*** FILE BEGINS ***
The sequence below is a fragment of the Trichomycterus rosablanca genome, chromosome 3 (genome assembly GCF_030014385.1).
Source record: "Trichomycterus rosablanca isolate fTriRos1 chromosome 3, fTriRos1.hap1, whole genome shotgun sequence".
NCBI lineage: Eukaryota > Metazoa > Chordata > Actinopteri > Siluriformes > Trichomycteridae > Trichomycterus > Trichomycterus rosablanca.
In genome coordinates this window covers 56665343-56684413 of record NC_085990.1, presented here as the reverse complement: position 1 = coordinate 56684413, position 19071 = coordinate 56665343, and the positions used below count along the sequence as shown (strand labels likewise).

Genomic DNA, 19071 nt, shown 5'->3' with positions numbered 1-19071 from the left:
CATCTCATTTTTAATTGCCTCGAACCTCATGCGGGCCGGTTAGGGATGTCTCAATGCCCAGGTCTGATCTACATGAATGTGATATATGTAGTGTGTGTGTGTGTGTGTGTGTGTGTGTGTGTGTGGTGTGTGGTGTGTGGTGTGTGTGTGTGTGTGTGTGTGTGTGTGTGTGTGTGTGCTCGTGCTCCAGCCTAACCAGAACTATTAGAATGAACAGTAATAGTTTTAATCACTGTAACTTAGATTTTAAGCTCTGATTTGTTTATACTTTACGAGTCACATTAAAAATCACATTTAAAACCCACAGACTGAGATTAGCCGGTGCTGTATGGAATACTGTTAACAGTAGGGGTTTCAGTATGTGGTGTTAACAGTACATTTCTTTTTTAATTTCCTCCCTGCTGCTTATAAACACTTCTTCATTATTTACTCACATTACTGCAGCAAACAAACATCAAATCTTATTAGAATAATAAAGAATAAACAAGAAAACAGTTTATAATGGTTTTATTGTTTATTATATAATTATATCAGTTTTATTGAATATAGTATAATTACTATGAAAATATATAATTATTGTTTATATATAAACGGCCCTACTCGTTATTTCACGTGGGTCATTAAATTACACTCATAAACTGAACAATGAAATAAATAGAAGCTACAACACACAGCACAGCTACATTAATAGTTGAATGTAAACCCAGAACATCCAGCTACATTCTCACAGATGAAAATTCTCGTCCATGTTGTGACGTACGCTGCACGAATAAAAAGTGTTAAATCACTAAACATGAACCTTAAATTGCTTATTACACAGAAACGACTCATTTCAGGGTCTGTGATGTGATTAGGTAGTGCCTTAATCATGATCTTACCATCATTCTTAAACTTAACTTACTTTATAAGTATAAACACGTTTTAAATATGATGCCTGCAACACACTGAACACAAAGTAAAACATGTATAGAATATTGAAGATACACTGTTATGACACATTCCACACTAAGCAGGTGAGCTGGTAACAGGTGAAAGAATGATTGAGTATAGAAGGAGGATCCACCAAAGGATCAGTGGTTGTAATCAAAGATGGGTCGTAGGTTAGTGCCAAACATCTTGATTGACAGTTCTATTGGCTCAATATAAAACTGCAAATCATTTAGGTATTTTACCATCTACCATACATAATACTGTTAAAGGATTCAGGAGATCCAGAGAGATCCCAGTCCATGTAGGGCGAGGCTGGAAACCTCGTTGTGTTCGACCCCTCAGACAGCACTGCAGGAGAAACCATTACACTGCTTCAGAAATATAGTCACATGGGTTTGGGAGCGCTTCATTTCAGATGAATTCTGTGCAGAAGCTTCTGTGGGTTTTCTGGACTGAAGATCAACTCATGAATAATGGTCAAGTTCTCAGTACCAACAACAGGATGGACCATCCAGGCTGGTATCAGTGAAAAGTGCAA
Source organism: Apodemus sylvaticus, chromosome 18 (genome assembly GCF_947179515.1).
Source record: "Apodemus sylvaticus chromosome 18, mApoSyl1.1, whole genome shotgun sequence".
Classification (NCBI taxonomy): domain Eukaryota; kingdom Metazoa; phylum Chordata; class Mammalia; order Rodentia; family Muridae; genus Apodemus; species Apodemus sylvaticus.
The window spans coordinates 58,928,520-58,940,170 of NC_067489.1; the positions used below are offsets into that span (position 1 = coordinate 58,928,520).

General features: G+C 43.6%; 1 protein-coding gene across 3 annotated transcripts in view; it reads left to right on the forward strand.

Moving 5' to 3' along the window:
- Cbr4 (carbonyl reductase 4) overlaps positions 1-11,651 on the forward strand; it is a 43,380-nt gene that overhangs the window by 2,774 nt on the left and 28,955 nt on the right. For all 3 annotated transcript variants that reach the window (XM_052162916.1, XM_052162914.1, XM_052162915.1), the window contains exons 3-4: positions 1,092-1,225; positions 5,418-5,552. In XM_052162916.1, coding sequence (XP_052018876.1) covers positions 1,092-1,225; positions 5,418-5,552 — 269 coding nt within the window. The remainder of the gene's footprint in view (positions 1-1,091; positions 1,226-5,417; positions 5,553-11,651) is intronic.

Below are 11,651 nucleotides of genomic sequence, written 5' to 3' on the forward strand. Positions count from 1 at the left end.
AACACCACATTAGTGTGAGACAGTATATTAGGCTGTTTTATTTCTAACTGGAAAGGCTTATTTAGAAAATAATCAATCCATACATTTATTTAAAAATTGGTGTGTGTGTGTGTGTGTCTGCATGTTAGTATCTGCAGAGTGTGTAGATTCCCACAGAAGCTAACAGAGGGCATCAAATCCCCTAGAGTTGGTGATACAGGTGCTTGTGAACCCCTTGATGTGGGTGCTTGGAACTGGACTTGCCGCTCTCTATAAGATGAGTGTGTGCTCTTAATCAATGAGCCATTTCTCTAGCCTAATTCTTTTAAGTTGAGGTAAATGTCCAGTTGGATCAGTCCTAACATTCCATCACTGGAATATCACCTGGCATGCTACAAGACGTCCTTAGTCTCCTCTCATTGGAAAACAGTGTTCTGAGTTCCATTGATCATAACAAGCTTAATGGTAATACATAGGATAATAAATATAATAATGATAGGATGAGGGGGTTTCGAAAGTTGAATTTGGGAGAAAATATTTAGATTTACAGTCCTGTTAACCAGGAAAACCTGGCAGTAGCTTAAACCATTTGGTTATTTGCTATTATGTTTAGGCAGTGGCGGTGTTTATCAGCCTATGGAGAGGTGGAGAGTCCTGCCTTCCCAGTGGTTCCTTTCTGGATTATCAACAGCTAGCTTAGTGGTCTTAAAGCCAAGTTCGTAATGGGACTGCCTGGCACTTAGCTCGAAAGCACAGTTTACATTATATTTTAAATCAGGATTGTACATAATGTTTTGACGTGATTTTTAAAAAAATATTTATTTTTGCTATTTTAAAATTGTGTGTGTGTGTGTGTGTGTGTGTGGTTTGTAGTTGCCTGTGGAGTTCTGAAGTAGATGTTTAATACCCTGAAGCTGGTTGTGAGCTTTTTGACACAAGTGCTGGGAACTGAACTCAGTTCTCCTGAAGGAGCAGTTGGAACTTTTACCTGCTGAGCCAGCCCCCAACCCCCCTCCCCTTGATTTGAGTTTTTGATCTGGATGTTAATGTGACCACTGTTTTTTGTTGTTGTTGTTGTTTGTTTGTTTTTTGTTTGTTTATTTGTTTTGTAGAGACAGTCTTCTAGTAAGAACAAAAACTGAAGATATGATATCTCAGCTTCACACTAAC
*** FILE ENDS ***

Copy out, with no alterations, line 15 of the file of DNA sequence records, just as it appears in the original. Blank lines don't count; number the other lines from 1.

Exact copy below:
AACACCACATTAGTGTGAGACAGTATATTAGGCTGTTTTATTTCTAACTGGAAAGGCTTATTTAGAAAATAATCAATCCATACATTTATTTAAAAATTGGTGTGTGTGTGTGTGTGTCTGCATGTTAGTATCTGCAGAGTGTGTAGATTCCCACAGAAGCTAACAGAGGGCATCAAATCCCCTAGAGTTGGTGATACAGGTGCTTGTGAACCCCTTGATGTGGGTGCTTGGAACTGGACTTGCCGCTCTCTATAAGATGAGTGTGTGCTCTTAATCAATGAGCCATTTCTCTAGCCTAATTCTTTTAAGTTGAGGTAAATGTCCAGTTGGATCAGTCCTAACATTCCATCACTGGAATATCACCTGGCATGCTACAAGACGTCCTTAGTCTCCTCTCATTGGAAAACAGTGTTCTGAGTTCCATTGATCATAACAAGCTTAATGGTAATACATAGGATAATAAATATAATAATGATAGGATGAGGGGGTTTCGAAAGTTGAATTTGGGAGAAAATATTTAGATTTACAGTCCTGTTAACCAGGAAAACCTGGCAGTAGCTTAAACCATTTGGTTATTTGCTATTATGTTTAGGCAGTGGCGGTGTTTATCAGCCTATGGAGAGGTGGAGAGTCCTGCCTTCCCAGTGGTTCCTTTCTGGATTATCAACAGCTAGCTTAGTGGTCTTAAAGCCAAGTTCGTAATGGGACTGCCTGGCACTTAGCTCGAAAGCACAGTTTACATTATATTTTAAATCAGGATTGTACATAATGTTTTGACGTGATTTTTAAAAAAATATTTATTTTTGCTATTTTAAAATTGTGTGTGTGTGTGTGTGTGTGTGTGGTTTGTAGTTGCCTGTGGAGTTCTGAAGTAGATGTTTAATACCCTGAAGCTGGTTGTGAGCTTTTTGACACAAGTGCTGGGAACTGAACTCAGTTCTCCTGAAGGAGCAGTTGGAACTTTTACCTGCTGAGCCAGCCCCCAACCCCCCTCCCCTTGATTTGAGTTTTTGATCTGGATGTTAATGTGACCACTGTTTTTTGTTGTTGTTGTTGTTTGTTTGTTTTTTGTTTGTTTATTTGTTTTGTAGAGACAGTCTTCTAGTAAGAACAAAAACTGAAGATATGATATCTCAGCTTCACACTAAC